How do I feel today? That depends on what you mean by “feel.” By feel do you mean my energy or pain levels? How about emotionally? Dropping Revlimid from my chemo regimen (still on weekly Velcade and 20 mg dex) has jump-started my numbers. All my blood counts are back to normal and my energy levels are up.
Great! Emotionally, my stress levels are relatively low. Money is tight but the bills are paid. Pattie and I are getting along just fine. Watchful waiting? I’m on cruise control, ignoring the fateful meeting I have set with my myeloma specialist, Dr. Alsina, in three weeks. Why fateful? Because that’s when I will learn if Velcade and dex alone are keeping my myeloma at bay, or if we will need to add Revlimid back into the mix as a temporary fix until we can decide which new therapy direction to go.
So energy levels are good–the best they’ve been since before my stem cell transplant 20 months ago. Emotionally things are fine. That leaves pain.
How do I feel? I’m hurting! A pair of old lesions have left big holes in my right hip which is now riddled with arthritis, making it difficult to walk. Nerve compression in my lower back hasn’t improved. If I sit and write, read or watch TV for longer than 10 minutes I can barely get up. I get headaches and stingers caused by previous damage to the vertebrae in my neck. And my peripheral neuropathy (PN), best I can tell caused by my myeloma and using Revlimid for the better part of six years hasn’t improved as much as I would have hoped since I stopped using Revlimid several months ago.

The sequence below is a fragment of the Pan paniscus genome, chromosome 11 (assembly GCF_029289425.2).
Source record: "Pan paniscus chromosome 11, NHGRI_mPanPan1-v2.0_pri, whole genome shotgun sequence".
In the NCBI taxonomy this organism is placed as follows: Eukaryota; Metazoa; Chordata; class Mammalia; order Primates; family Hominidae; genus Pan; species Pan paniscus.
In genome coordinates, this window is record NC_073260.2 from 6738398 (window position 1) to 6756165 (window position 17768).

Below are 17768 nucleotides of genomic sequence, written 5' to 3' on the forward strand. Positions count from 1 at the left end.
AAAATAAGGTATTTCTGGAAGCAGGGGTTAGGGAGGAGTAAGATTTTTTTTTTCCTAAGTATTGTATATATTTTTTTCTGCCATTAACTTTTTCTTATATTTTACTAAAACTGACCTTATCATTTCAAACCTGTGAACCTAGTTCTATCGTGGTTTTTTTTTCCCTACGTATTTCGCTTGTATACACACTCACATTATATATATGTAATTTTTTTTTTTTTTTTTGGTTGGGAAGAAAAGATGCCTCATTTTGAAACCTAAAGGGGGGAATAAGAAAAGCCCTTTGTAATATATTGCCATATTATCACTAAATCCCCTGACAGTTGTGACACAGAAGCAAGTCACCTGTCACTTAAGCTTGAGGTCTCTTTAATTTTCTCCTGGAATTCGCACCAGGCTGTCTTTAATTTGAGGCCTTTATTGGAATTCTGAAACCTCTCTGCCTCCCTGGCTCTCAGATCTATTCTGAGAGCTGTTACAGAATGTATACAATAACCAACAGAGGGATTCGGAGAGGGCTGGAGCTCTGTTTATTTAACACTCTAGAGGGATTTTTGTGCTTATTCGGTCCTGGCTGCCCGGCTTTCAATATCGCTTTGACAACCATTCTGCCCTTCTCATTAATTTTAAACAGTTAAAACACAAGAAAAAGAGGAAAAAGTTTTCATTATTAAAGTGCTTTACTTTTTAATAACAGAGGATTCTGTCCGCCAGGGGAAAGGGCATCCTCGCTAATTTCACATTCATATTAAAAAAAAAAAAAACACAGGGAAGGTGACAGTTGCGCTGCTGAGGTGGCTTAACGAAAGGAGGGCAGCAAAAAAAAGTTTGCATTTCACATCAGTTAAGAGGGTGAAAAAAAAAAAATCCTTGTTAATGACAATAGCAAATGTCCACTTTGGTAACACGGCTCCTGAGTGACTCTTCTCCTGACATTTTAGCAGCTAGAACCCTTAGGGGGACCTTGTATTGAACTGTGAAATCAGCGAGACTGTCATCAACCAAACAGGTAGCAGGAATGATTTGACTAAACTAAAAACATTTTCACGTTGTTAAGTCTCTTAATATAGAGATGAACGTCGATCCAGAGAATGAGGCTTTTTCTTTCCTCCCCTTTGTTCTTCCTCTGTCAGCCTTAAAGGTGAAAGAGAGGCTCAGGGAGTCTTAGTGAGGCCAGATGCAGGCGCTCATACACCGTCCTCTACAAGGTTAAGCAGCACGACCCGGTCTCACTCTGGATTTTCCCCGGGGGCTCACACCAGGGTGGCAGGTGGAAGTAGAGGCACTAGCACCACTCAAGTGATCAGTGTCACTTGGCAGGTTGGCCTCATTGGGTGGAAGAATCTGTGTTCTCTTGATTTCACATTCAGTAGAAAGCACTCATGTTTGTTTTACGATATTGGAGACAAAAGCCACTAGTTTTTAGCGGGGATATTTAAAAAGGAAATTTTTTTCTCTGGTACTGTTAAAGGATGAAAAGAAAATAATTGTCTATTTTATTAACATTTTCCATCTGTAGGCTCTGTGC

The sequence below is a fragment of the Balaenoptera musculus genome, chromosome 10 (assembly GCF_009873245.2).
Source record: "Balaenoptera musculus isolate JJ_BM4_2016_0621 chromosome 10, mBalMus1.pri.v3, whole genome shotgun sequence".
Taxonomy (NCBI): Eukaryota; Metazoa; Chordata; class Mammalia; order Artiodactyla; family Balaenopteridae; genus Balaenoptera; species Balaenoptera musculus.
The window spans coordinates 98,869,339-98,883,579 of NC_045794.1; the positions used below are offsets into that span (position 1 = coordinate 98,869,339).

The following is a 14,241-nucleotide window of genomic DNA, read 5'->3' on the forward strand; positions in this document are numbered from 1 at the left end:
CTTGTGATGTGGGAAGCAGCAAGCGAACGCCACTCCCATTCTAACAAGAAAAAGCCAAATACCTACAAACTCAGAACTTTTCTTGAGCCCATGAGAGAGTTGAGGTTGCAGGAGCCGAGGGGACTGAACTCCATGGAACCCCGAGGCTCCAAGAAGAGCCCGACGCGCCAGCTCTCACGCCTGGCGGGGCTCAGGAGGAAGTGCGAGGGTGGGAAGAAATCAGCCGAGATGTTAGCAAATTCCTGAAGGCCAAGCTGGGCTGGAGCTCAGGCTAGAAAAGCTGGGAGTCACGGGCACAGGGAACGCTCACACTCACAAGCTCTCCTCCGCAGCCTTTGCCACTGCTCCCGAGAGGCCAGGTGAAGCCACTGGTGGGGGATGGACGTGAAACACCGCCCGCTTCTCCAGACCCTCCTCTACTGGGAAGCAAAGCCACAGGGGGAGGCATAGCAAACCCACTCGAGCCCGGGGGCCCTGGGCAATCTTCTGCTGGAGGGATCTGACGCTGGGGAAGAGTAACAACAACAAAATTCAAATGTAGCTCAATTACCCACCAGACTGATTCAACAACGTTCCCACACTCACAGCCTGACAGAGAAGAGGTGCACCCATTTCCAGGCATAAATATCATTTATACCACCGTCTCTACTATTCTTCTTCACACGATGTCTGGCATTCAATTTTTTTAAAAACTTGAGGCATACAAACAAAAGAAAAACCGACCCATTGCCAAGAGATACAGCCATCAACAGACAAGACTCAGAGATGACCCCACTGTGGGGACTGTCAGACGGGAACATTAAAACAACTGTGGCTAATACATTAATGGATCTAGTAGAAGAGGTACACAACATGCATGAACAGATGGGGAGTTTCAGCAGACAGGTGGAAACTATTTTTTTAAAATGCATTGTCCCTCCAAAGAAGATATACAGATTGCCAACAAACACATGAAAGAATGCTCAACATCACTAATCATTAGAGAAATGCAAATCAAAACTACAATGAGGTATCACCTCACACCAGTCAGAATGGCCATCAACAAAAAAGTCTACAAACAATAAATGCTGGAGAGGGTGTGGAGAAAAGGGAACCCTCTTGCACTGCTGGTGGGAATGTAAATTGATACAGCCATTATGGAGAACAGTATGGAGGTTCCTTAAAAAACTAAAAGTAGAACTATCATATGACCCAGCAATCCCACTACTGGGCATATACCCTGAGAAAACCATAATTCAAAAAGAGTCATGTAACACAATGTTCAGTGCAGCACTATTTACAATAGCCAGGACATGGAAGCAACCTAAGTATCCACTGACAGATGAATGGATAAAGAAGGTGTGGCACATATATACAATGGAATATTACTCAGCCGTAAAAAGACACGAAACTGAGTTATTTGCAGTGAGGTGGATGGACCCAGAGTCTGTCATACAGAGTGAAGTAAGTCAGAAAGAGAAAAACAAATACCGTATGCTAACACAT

Small doses of oxycodone (20 mg spread throughout the day) works miraculously to dull pain in my back and hip. Without it I don’t think I could walk! It helps numb my PN, too.
Yesterday morning I forgot to take my Gabepentin. By mid-afternoon my hands and feet felt like they were on fire–a reminder that that medication is also working for me or things would be a lot worse.
I have written often about how difficult living with multiple myeloma can be for those of us that are fighting battles on two or more fronts. How about our myeloma brothers and sisters that have kidney issues. Think they feel good going through dialysis? Those of us with bone damage? Or patients and caregivers racked by anguish and depression?
I have trouble separating how I feel from those I hear from everyday. As you can plainly see, it makes it difficult for me to focus! Today’s post is supposed to be all about me!
I feel good when I’m laying down and sitting for short periods of time. I feel good once I’m up and moving for awhile. And I feel better if I take my meds as scheduled.
Like a lot of things in life, I guess what could or should be a simple question isn’t always so simple. My advice? Don’t ask me, “How are you?” unless you have a few minutes to sit-back, put your feet up and snooze. Ask a simple question and get a long-winded answer!
As always, you can ask questions or let me know how you feel by commenting here or emailing me:
Feel good and keep smiling! Pat